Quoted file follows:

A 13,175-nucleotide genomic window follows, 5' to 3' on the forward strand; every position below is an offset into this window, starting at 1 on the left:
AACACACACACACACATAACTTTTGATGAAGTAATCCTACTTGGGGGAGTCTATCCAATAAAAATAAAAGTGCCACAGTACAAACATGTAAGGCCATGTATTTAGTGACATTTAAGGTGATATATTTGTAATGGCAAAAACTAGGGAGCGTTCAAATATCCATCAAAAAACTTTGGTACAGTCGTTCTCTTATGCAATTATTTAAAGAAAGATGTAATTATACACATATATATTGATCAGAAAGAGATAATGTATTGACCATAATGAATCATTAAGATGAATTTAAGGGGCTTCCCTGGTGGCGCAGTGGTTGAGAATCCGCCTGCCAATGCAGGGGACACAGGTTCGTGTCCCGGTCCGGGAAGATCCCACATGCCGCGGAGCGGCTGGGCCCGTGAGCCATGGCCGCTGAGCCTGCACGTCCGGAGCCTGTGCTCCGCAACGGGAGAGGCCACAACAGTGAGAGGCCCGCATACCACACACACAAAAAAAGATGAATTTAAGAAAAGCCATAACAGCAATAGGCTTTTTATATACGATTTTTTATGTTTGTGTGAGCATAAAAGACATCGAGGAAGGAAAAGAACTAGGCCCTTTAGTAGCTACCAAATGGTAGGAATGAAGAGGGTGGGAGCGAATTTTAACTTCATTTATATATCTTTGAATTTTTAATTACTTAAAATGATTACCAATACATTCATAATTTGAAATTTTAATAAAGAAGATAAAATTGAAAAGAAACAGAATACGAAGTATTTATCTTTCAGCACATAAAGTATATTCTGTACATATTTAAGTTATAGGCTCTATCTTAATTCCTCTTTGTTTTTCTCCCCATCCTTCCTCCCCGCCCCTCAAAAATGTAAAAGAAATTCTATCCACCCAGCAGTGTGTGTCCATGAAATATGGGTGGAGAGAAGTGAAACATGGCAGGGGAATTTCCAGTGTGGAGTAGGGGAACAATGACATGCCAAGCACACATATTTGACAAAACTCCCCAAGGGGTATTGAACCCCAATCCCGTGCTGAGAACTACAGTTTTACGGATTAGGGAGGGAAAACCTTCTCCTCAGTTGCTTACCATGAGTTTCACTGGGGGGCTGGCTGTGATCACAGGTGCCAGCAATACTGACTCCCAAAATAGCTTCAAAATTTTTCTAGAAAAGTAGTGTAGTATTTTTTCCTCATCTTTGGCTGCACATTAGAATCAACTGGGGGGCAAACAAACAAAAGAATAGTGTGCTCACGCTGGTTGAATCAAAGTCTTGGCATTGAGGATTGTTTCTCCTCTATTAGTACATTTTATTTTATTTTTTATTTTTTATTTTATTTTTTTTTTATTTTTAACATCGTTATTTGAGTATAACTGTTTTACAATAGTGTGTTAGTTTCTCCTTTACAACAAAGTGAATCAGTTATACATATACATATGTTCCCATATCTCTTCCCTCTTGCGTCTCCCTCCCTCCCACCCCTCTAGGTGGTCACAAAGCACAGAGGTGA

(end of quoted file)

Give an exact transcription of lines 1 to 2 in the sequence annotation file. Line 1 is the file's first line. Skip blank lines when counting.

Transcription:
A 13,175-nucleotide genomic window follows, 5' to 3' on the forward strand; every position below is an offset into this window, starting at 1 on the left:
AACACACACACACACATAACTTTTGATGAAGTAATCCTACTTGGGGGAGTCTATCCAATAAAAATAAAAGTGCCACAGTACAAACATGTAAGGCCATGTATTTAGTGACATTTAAGGTGATATATTTGTAATGGCAAAAACTAGGGAGCGTTCAAATATCCATCAAAAAACTTTGGTACAGTCGTTCTCTTATGCAATTATTTAAAGAAAGATGTAATTATACACATATATATTGATCAGAAAGAGATAATGTATTGACCATAATGAATCATTAAGATGAATTTAAGGGGCTTCCCTGGTGGCGCAGTGGTTGAGAATCCGCCTGCCAATGCAGGGGACACAGGTTCGTGTCCCGGTCCGGGAAGATCCCACATGCCGCGGAGCGGCTGGGCCCGTGAGCCATGGCCGCTGAGCCTGCACGTCCGGAGCCTGTGCTCCGCAACGGGAGAGGCCACAACAGTGAGAGGCCCGCATACCACACACACAAAAAAAGATGAATTTAAGAAAAGCCATAACAGCAATAGGCTTTTTATATACGATTTTTTATGTTTGTGTGAGCATAAAAGACATCGAGGAAGGAAAAGAACTAGGCCCTTTAGTAGCTACCAAATGGTAGGAATGAAGAGGGTGGGAGCGAATTTTAACTTCATTTATATATCTTTGAATTTTTAATTACTTAAAATGATTACCAATACATTCATAATTTGAAATTTTAATAAAGAAGATAAAATTGAAAAGAAACAGAATACGAAGTATTTATCTTTCAGCACATAAAGTATATTCTGTACATATTTAAGTTATAGGCTCTATCTTAATTCCTCTTTGTTTTTCTCCCCATCCTTCCTCCCCGCCCCTCAAAAATGTAAAAGAAATTCTATCCACCCAGCAGTGTGTGTCCATGAAATATGGGTGGAGAGAAGTGAAACATGGCAGGGGAATTTCCAGTGTGGAGTAGGGGAACAATGACATGCCAAGCACACATATTTGACAAAACTCCCCAAGGGGTATTGAACCCCAATCCCGTGCTGAGAACTACAGTTTTACGGATTAGGGAGGGAAAACCTTCTCCTCAGTTGCTTACCATGAGTTTCACTGGGGGGCTGGCTGTGATCACAGGTGCCAGCAATACTGACTCCCAAAATAGCTTCAAAATTTTTCTAGAAAAGTAGTGTAGTATTTTTTCCTCATCTTTGGCTGCACATTAGAATCAACTGGGGGGCAAACAAACAAAAGAATAGTGTGCTCACGCTGGTTGAATCAAAGTCTTGGCATTGAGGATTGTTTCTCCTCTATTAGTACATTTTATTTTATTTTTTATTTTTTATTTTATTTTTTTTTTATTTTTAACATCGTTATTTGAGTATAACTGTTTTACAATAGTGTGTTAGTTTCTCCTTTACAACAAAGTGAATCAGTTATACATATACATATGTTCCCATATCTCTTCCCTCTTGCGTCTCCCTCCCTCCCACCCCTCTAGGTGGTCACAAAGCACAGAGGTGA